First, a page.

AN INDEPENDENT INVESTIGATION into conditions the factories of Apple’s primary supplier of iPhones and iPads has found “significant issues” with working practices.
The probe reported a large number of accidents at three factories operated by Chinese firm Foxconn, which hit headlines after an explosion killed two workers last year.
Conditions have improved since the blast apparently caused by aluminium dust, the report by the Fair Labor Association said. However, 43 per cent of employees still said they had either experienced or witnessed an accident.
There was also evidence suggesting that a minority of workers were not being paid fairly for overtime. Meanwhile, some 64 per cent of employees said their wages did not cover their “basic needs”.
The report raised concerns over extremely long working hours. Some employees worked more than seven days in a row without a day off, while all three factories had staff working more than 60 hours per week. Worker unions were found to be dominated by representatives of management.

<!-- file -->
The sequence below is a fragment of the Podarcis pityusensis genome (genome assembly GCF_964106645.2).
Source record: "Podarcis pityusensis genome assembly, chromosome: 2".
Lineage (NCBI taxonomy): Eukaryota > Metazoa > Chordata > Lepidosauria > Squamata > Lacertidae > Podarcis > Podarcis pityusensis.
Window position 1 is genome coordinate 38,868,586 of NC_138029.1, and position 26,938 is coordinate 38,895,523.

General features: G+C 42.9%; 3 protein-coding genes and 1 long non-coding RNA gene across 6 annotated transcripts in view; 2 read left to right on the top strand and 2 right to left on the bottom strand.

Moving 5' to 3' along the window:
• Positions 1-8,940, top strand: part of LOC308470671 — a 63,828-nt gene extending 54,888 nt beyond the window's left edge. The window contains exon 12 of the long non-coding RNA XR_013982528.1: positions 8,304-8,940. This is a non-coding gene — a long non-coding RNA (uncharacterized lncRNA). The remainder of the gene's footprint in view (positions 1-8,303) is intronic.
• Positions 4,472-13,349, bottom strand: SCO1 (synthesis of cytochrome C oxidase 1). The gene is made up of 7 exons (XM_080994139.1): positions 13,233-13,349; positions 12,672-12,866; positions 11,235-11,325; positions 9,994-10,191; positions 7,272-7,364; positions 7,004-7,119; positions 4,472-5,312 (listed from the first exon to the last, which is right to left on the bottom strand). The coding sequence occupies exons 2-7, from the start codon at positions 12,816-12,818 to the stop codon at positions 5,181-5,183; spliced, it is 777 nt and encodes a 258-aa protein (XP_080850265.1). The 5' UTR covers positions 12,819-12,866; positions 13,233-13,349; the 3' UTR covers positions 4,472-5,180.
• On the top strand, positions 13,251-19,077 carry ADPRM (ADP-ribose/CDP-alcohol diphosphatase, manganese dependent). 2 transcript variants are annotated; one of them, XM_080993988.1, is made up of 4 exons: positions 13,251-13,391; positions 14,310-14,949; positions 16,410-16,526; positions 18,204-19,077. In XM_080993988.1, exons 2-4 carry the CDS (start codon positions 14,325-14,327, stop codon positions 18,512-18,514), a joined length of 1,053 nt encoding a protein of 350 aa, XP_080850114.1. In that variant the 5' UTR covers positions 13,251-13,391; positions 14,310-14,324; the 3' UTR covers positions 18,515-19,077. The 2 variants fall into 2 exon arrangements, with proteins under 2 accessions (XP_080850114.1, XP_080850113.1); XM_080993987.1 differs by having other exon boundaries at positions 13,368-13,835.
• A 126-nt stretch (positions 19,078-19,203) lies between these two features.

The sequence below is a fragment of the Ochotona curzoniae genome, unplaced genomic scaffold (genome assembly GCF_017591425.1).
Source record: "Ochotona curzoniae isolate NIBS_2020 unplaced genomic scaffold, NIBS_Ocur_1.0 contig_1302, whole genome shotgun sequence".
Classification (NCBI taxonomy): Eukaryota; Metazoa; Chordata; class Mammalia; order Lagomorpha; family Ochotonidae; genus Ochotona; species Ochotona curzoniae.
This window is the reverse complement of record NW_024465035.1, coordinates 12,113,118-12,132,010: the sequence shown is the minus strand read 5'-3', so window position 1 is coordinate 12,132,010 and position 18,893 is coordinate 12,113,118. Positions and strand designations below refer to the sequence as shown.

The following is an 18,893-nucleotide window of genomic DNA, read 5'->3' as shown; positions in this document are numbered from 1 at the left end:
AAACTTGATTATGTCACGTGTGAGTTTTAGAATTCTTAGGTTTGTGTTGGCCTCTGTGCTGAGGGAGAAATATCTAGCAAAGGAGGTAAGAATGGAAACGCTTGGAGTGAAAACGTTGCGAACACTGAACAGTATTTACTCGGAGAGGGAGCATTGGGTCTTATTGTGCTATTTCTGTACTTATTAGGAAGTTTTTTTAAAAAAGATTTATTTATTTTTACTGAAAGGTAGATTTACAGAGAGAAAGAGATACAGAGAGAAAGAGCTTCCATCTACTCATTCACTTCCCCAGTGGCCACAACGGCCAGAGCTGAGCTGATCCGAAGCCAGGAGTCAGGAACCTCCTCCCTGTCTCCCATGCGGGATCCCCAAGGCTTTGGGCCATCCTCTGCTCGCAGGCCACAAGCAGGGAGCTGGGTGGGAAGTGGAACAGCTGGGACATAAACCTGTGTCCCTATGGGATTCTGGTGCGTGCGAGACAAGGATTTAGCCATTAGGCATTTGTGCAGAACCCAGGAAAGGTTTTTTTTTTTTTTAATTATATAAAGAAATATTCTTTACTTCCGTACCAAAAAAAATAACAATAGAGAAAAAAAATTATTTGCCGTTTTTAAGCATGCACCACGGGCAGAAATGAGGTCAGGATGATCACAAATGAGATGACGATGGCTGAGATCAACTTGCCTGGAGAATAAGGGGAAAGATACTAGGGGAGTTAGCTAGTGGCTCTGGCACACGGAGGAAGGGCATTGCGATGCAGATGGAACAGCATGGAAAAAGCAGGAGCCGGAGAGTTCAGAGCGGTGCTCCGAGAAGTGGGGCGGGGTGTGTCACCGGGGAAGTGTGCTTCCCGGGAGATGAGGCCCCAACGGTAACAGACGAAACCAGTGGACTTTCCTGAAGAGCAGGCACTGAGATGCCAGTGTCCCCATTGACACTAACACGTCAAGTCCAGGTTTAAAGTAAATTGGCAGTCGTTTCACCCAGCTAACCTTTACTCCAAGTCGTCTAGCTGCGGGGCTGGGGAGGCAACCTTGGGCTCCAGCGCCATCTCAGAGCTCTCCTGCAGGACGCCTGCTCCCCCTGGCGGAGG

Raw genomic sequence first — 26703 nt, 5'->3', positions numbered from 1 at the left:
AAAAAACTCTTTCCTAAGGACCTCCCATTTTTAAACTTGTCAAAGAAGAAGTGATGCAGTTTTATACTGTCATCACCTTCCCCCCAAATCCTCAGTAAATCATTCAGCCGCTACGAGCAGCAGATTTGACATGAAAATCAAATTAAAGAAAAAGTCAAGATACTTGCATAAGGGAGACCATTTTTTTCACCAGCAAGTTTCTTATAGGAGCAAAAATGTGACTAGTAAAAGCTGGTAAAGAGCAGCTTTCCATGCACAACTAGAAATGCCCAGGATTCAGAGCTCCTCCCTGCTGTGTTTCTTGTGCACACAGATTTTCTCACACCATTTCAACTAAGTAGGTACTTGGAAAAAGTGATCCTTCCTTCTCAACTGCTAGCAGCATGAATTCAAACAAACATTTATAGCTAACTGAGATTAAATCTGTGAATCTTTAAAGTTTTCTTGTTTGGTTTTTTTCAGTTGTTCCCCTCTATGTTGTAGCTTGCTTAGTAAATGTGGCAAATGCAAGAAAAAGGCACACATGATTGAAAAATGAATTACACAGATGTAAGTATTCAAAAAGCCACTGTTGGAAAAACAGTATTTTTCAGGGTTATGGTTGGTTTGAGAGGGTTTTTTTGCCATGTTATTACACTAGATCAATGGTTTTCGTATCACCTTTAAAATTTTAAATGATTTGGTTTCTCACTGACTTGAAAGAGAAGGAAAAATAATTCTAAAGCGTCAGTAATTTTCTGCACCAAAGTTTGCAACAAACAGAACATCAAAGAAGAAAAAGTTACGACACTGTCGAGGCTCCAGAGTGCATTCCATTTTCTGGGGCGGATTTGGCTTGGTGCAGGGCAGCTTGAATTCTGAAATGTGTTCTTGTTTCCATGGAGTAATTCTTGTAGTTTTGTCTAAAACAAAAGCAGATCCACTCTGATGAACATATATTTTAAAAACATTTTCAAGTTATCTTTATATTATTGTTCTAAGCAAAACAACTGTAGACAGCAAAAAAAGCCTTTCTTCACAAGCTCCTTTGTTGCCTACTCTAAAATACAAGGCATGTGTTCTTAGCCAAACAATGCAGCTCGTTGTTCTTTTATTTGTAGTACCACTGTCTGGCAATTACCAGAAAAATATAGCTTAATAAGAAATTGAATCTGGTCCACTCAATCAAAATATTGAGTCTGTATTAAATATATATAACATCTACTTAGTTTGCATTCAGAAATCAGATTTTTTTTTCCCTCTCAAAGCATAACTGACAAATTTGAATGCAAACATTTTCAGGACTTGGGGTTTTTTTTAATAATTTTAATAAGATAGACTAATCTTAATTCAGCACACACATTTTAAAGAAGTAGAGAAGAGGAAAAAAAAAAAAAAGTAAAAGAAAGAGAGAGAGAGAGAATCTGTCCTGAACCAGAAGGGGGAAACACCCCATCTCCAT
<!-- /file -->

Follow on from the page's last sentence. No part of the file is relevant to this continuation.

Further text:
The investigation covered more than 35,000 workers at the three factories.
“The Fair Labor Association gave Apple’s largest supplier the equivalent of a full-body scan,” its CEO Auret van Heerden said, adding that the FLA had requested a number of changes in working practices.
Apple and its supplier Foxconn have agreed to our prescriptions, and we will verify progress and report publicly.
Foxconn have committed to reducing overtime and protecting workers’ pay, the FLA said. The company has also said it will record all accidents in which workers are injured, and pay out retrospectively for overtime accrued by workers.